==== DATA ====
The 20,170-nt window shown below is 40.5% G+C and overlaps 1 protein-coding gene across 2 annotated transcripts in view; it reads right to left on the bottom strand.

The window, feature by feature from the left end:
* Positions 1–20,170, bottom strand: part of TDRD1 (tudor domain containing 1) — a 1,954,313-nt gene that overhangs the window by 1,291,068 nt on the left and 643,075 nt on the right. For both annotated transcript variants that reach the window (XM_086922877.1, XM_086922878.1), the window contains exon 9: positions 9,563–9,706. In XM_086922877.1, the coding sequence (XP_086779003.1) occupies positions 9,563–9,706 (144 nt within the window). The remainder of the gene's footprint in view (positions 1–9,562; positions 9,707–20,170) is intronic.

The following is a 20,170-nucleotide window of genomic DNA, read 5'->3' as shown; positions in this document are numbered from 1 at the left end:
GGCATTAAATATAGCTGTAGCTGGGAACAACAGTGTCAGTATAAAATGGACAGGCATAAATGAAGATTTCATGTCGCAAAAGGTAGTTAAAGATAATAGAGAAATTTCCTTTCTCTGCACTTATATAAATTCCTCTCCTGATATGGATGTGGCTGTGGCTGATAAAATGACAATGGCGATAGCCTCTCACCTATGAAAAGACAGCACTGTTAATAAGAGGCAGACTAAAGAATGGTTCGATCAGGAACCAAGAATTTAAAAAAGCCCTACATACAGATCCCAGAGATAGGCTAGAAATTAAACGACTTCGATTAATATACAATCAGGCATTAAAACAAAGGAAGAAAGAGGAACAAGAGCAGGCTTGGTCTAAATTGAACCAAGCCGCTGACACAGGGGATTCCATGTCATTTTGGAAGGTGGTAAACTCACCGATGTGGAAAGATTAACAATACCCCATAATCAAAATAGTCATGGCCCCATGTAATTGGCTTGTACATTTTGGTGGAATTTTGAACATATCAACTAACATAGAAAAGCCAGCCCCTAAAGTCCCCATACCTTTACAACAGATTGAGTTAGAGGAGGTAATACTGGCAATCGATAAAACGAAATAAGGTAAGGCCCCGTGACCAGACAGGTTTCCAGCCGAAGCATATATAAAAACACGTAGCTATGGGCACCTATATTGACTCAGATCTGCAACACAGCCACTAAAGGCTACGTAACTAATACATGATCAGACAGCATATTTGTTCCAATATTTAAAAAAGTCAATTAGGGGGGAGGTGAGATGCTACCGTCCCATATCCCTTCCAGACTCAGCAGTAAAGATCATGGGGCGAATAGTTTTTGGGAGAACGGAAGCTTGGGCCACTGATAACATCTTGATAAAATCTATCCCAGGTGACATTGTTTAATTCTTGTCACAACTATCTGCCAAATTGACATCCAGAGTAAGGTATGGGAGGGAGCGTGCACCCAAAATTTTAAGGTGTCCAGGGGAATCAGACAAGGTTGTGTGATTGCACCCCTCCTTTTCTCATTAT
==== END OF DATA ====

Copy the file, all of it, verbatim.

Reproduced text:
The 20,170-nt window shown below is 40.5% G+C and overlaps 1 protein-coding gene across 2 annotated transcripts in view; it reads right to left on the bottom strand.

The window, feature by feature from the left end:
* Positions 1–20,170, bottom strand: part of TDRD1 (tudor domain containing 1) — a 1,954,313-nt gene that overhangs the window by 1,291,068 nt on the left and 643,075 nt on the right. For both annotated transcript variants that reach the window (XM_086922877.1, XM_086922878.1), the window contains exon 9: positions 9,563–9,706. In XM_086922877.1, the coding sequence (XP_086779003.1) occupies positions 9,563–9,706 (144 nt within the window). The remainder of the gene's footprint in view (positions 1–9,562; positions 9,707–20,170) is intronic.

The following is a 20,170-nucleotide window of genomic DNA, read 5'->3' as shown; positions in this document are numbered from 1 at the left end:
GGCATTAAATATAGCTGTAGCTGGGAACAACAGTGTCAGTATAAAATGGACAGGCATAAATGAAGATTTCATGTCGCAAAAGGTAGTTAAAGATAATAGAGAAATTTCCTTTCTCTGCACTTATATAAATTCCTCTCCTGATATGGATGTGGCTGTGGCTGATAAAATGACAATGGCGATAGCCTCTCACCTATGAAAAGACAGCACTGTTAATAAGAGGCAGACTAAAGAATGGTTCGATCAGGAACCAAGAATTTAAAAAAGCCCTACATACAGATCCCAGAGATAGGCTAGAAATTAAACGACTTCGATTAATATACAATCAGGCATTAAAACAAAGGAAGAAAGAGGAACAAGAGCAGGCTTGGTCTAAATTGAACCAAGCCGCTGACACAGGGGATTCCATGTCATTTTGGAAGGTGGTAAACTCACCGATGTGGAAAGATTAACAATACCCCATAATCAAAATAGTCATGGCCCCATGTAATTGGCTTGTACATTTTGGTGGAATTTTGAACATATCAACTAACATAGAAAAGCCAGCCCCTAAAGTCCCCATACCTTTACAACAGATTGAGTTAGAGGAGGTAATACTGGCAATCGATAAAACGAAATAAGGTAAGGCCCCGTGACCAGACAGGTTTCCAGCCGAAGCATATATAAAAACACGTAGCTATGGGCACCTATATTGACTCAGATCTGCAACACAGCCACTAAAGGCTACGTAACTAATACATGATCAGACAGCATATTTGTTCCAATATTTAAAAAAGTCAATTAGGGGGGAGGTGAGATGCTACCGTCCCATATCCCTTCCAGACTCAGCAGTAAAGATCATGGGGCGAATAGTTTTTGGGAGAACGGAAGCTTGGGCCACTGATAACATCTTGATAAAATCTATCCCAGGTGACATTGTTTAATTCTTGTCACAACTATCTGCCAAATTGACATCCAGAGTAAGGTATGGGAGGGAGCGTGCACCCAAAATTTTAAGGTGTCCAGGGGAATCAGACAAGGTTGTGTGATTGCACCCCTCCTTTTCTCATTAT